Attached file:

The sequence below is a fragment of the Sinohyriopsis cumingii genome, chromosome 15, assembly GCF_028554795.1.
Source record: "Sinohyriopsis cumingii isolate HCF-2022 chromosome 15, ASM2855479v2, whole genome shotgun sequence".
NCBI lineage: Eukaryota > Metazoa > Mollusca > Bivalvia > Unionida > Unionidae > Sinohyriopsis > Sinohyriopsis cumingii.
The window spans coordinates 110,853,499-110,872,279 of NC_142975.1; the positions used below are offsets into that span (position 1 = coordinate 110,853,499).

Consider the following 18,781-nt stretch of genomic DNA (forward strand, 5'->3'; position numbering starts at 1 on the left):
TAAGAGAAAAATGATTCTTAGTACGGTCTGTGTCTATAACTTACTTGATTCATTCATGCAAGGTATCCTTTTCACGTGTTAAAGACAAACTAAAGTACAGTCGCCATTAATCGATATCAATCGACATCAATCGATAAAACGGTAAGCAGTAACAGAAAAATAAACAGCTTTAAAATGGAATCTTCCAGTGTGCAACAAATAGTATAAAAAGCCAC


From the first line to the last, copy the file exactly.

The sequence below is a fragment of the Sinohyriopsis cumingii genome, chromosome 15, assembly GCF_028554795.1.
Source record: "Sinohyriopsis cumingii isolate HCF-2022 chromosome 15, ASM2855479v2, whole genome shotgun sequence".
NCBI lineage: Eukaryota > Metazoa > Mollusca > Bivalvia > Unionida > Unionidae > Sinohyriopsis > Sinohyriopsis cumingii.
The window spans coordinates 110,853,499-110,872,279 of NC_142975.1; the positions used below are offsets into that span (position 1 = coordinate 110,853,499).

Consider the following 18,781-nt stretch of genomic DNA (forward strand, 5'->3'; position numbering starts at 1 on the left):
TAAGAGAAAAATGATTCTTAGTACGGTCTGTGTCTATAACTTACTTGATTCATTCATGCAAGGTATCCTTTTCACGTGTTAAAGACAAACTAAAGTACAGTCGCCATTAATCGATATCAATCGACATCAATCGATAAAACGGTAAGCAGTAACAGAAAAATAAACAGCTTTAAAATGGAATCTTCCAGTGTGCAACAAATAGTATAAAAAGCCAC